Kroy Biermann hopes to build on strong outing

Finally, things are looking up as he’s battled back from an Achilles tendon surgery that caused him to miss most of the 2013 season.

After Biermann emerged from the shower area in the bowels of Raymond James Stadium after Sunday’s 27-17 victory over the Tampa Bay Buccaneers, one of his fellow defensive linemen shouted, “Now, that’s that … Kroy Biermann I’ve been waiting to see!”

A roar went up in the crowded room and several others chimed with congratulatory comments.

Biermann had just turned in a signature effort against the Bucs. He had 1.5 sacks, three quarterback hits and didn’t let Tampa Bay’s rushing attack get around his end.

Falcons coach Mike Smith said that it was Biermann’s best showing of the season. Even local sports-radio host Jamie Dukes of the “Rick & Jamie” show on 92.9 The Game, a former Falcons offensive lineman and one of Biermann’s harshest critics, publicly acknowledged Biermann’s fine play.

Expectations have been high for Biermann since defensive coordinator Mike Nolan started using him as a hybrid player. He’s part defensive end and part outside linebacker when the Falcons align in the 3-4 defense. You could see his rushing the passer or find him 20 yards down the field in pass coverage.

But the results were mixed over the first half of the season.

“I think that everybody has to step back and realize that Kroy had a very serious injury that he was dealing with in the offseason with the Achilles,” Smith said. “It takes some time. We brought him along slowly in training camp. I thought that he definitely played his best game (against Tampa Bay).”

With the Falcons trying to put together and surge in the second half of the season, they are hopeful that Biermann’s breakthrough in Tampa leads to stronger and more consistent play.

“Confidence is important,” Smith said. “I think he gained a lot of confidence in terms of what he got accomplished in the game against Tampa.”

Folks got to see Biermann, who got into a fight with prized rookie offensive tackle Jake Matthews during the first practice of training camp, battle through the early stages on his return on HBO’s “Hard Knocks.”

The Falcons knew they had to exercise patience with Biermann while on the comeback trail.

“It terms of the torque that you put on it, the body lean, and of course, we are playing him both on the left and the right side and moving him around, it’s not like we can put him in a position where it would put less (pressure) on that Achilles tendon,” Smith said.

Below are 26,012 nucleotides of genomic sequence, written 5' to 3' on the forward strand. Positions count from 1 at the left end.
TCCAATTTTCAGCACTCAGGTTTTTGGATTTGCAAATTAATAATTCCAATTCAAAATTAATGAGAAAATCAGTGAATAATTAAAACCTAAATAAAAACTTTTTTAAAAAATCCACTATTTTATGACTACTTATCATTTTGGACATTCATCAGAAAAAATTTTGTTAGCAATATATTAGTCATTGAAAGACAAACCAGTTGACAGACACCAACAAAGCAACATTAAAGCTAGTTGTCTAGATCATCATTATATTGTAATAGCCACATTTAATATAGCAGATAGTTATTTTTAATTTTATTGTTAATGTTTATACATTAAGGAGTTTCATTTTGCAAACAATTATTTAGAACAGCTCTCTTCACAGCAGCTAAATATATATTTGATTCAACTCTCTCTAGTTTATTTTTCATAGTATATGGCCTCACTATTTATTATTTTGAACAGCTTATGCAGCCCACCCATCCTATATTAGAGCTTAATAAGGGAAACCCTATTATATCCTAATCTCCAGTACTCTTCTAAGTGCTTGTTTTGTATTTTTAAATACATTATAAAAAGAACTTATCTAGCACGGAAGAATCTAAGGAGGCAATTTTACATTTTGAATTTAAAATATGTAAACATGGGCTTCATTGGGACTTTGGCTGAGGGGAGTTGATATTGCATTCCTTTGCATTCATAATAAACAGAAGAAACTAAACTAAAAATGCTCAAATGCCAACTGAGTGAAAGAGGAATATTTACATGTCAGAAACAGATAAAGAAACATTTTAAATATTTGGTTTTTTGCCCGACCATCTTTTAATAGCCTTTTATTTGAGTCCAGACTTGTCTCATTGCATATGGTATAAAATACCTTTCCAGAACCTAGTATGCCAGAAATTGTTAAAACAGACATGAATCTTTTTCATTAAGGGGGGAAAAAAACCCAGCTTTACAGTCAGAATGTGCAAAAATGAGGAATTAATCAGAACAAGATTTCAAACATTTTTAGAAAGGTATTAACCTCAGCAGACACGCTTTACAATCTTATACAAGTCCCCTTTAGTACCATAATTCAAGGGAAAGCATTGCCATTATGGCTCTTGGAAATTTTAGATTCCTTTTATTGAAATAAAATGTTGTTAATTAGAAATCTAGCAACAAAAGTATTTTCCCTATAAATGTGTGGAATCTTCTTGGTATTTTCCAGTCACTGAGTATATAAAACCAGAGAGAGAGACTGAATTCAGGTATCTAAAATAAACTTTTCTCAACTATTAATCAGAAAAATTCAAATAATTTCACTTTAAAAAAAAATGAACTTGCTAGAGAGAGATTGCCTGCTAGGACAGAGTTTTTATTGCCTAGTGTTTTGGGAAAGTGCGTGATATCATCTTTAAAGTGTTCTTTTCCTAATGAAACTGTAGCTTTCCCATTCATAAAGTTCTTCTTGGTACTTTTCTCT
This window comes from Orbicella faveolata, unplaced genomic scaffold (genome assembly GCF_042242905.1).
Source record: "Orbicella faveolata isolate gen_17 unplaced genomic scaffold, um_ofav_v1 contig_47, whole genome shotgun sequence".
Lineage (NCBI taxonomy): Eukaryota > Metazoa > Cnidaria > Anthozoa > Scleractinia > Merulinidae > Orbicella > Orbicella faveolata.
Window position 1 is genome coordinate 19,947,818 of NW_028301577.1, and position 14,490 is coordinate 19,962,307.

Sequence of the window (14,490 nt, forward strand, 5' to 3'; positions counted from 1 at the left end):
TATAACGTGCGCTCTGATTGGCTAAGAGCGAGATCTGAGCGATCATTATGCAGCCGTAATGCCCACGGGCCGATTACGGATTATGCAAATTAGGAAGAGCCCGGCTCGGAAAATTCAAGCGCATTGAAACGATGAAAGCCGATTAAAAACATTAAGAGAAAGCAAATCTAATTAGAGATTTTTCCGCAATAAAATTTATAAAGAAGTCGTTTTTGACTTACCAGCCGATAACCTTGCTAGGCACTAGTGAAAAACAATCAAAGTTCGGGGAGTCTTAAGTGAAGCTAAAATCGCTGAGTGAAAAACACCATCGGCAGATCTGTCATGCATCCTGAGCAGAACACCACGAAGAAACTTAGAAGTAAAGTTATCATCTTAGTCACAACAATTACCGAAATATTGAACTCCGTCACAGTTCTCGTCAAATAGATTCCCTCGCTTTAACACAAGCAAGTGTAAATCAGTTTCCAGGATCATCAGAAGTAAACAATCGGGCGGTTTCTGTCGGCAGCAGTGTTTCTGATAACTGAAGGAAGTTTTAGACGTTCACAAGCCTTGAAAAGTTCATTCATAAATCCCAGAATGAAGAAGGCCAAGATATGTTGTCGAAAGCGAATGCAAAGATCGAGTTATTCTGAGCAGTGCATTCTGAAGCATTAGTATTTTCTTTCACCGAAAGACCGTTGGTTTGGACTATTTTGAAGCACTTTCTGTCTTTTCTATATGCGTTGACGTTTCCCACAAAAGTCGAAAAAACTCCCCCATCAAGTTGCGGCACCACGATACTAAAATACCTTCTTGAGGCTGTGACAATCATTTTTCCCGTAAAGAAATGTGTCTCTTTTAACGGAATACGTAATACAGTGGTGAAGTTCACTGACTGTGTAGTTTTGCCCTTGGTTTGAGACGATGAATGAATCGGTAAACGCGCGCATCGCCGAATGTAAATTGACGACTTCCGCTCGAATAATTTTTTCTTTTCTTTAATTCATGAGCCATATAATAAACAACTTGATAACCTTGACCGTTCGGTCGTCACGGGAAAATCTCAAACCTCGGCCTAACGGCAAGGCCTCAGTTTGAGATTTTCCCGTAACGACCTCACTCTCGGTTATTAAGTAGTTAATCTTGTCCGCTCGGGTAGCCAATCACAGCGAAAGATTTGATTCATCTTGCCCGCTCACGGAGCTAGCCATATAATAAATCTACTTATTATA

“He’s fought through and he worked his tail off all offseason. Sometimes those things are not just 12-month injuries. Sometimes they last a little bit longer.”

Biermann, who’s played 488 snaps is the fourth-ranked defensive end on the team. He’s the 40th ranked defensive end in the league, according to Pro Football Focus.

Jonathan Massaquoi (263 snaps) is ranked 15th, Osi Umenyiora (223) is ranked 22nd and Malliciah Goodman (344 snaps) is ranked 39th.

Biermann has played the run on 234 snaps, the pass on 210 and dropped into coverage 44 times. His only positive grade is against the run on the season from Pro Football Focus.

He’s the fourth leading tackler on the team with 46, he has three pass breakups and leads the team with seven tackles for losses.

He is pleased with how his Achilles is holding up.

“It’s a process,” Biermann said. “It’s something that has definitely been unique. People go through it different ways. It’s just been a process, but it’s been a good one so far.”

Biermann wants to repeat the Tampa Bay performance.

“Again, I’ve got to keep working,” Biermann said. “Nothing is going to be handed to you in this league. I think if I stay on the track that I’m on, and approach it the way that I have approached it the last eight weeks, nine weeks. … You can’t sit back and expect things to get handed to you.”

The Falcons still harbor expectations that Biermann could turn into a force.

“He gives us some flexibility, and we’re very confident that he’ll be able to not only rush the passer, set the edge as a linebacker, but also be able to do some things in our pass coverage and drop into different zones,” Smith said.

Biermann, who’s in his seventh season out of Montana, has a supporter in Carolina coach Ron Rivera.

“I like Kroy,” Rivera said. “When you have a guy like Kroy Biermann who does so many different things for you, that’s a valuable asset. He’s a heck of a football player.”

Biermann and his linemates should have an opportunity to post some big numbers against the Panthers, who’ll start their sixth offensive line of the season because of injury. The Panthers gave up nine sacks in their last outing a 45-21 loss to the Eagles on “Monday Night Football.”

“They are men,” Biermann said. “They are going to come ready to play and … nobody likes to have a bad game. They are going to be motivated to try to right their wrong per se. It will be a completely different game.”

Biermann doesn’t want to dwell too much on the Tampa Bay performance.

“As a team we worked very hard to continue stay on the right track and get things going,” Biermann said. “For me, personally, I have, too. Every week I’ve approached it like it’s going to be my last game or my last practice. I just go out there with fire.

“I just have to keep working. I think I’m going in the right direction.”

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